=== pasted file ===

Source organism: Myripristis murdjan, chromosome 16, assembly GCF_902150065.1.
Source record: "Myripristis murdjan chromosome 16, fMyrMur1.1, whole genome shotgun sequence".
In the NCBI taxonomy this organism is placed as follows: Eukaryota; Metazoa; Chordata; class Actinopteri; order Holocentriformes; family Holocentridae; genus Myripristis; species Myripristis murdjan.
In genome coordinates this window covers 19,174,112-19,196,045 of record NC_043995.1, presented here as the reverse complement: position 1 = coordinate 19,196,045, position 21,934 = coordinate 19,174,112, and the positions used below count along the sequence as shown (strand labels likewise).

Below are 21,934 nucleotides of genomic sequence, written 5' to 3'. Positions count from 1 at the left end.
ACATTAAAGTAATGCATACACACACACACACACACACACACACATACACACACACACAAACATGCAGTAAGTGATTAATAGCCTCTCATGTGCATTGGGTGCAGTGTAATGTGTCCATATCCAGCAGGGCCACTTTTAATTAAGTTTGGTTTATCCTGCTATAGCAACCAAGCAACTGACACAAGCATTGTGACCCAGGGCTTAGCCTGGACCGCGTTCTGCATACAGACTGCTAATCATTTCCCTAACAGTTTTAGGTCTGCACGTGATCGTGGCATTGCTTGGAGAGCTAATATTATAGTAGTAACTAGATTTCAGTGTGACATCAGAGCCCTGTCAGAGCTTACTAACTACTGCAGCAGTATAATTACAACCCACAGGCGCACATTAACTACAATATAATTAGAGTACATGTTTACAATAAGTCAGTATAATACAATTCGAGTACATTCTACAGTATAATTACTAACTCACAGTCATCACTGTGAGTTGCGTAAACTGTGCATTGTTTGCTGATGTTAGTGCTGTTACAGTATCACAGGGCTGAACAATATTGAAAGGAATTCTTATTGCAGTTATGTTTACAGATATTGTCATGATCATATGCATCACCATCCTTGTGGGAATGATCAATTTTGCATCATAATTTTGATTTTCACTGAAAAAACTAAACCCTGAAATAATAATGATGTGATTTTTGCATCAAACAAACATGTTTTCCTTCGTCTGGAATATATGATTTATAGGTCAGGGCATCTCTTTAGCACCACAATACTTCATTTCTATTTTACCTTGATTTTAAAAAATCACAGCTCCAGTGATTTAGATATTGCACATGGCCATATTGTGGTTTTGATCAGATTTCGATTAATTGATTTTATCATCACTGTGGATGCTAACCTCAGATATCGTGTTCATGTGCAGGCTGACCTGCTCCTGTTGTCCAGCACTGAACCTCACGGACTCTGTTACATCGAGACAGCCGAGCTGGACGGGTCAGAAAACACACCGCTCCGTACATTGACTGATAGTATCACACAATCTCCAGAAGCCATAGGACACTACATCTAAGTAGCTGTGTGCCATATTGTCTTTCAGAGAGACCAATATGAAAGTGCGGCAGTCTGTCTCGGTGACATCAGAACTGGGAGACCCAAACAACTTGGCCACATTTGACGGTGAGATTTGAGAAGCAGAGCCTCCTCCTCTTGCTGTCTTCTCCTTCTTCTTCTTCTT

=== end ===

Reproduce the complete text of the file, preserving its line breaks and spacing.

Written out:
Source organism: Myripristis murdjan, chromosome 16, assembly GCF_902150065.1.
Source record: "Myripristis murdjan chromosome 16, fMyrMur1.1, whole genome shotgun sequence".
In the NCBI taxonomy this organism is placed as follows: Eukaryota; Metazoa; Chordata; class Actinopteri; order Holocentriformes; family Holocentridae; genus Myripristis; species Myripristis murdjan.
In genome coordinates this window covers 19,174,112-19,196,045 of record NC_043995.1, presented here as the reverse complement: position 1 = coordinate 19,196,045, position 21,934 = coordinate 19,174,112, and the positions used below count along the sequence as shown (strand labels likewise).

Below are 21,934 nucleotides of genomic sequence, written 5' to 3'. Positions count from 1 at the left end.
ACATTAAAGTAATGCATACACACACACACACACACACACACACATACACACACACACAAACATGCAGTAAGTGATTAATAGCCTCTCATGTGCATTGGGTGCAGTGTAATGTGTCCATATCCAGCAGGGCCACTTTTAATTAAGTTTGGTTTATCCTGCTATAGCAACCAAGCAACTGACACAAGCATTGTGACCCAGGGCTTAGCCTGGACCGCGTTCTGCATACAGACTGCTAATCATTTCCCTAACAGTTTTAGGTCTGCACGTGATCGTGGCATTGCTTGGAGAGCTAATATTATAGTAGTAACTAGATTTCAGTGTGACATCAGAGCCCTGTCAGAGCTTACTAACTACTGCAGCAGTATAATTACAACCCACAGGCGCACATTAACTACAATATAATTAGAGTACATGTTTACAATAAGTCAGTATAATACAATTCGAGTACATTCTACAGTATAATTACTAACTCACAGTCATCACTGTGAGTTGCGTAAACTGTGCATTGTTTGCTGATGTTAGTGCTGTTACAGTATCACAGGGCTGAACAATATTGAAAGGAATTCTTATTGCAGTTATGTTTACAGATATTGTCATGATCATATGCATCACCATCCTTGTGGGAATGATCAATTTTGCATCATAATTTTGATTTTCACTGAAAAAACTAAACCCTGAAATAATAATGATGTGATTTTTGCATCAAACAAACATGTTTTCCTTCGTCTGGAATATATGATTTATAGGTCAGGGCATCTCTTTAGCACCACAATACTTCATTTCTATTTTACCTTGATTTTAAAAAATCACAGCTCCAGTGATTTAGATATTGCACATGGCCATATTGTGGTTTTGATCAGATTTCGATTAATTGATTTTATCATCACTGTGGATGCTAACCTCAGATATCGTGTTCATGTGCAGGCTGACCTGCTCCTGTTGTCCAGCACTGAACCTCACGGACTCTGTTACATCGAGACAGCCGAGCTGGACGGGTCAGAAAACACACCGCTCCGTACATTGACTGATAGTATCACACAATCTCCAGAAGCCATAGGACACTACATCTAAGTAGCTGTGTGCCATATTGTCTTTCAGAGAGACCAATATGAAAGTGCGGCAGTCTGTCTCGGTGACATCAGAACTGGGAGACCCAAACAACTTGGCCACATTTGACGGTGAGATTTGAGAAGCAGAGCCTCCTCCTCTTGCTGTCTTCTCCTTCTTCTTCTTCTT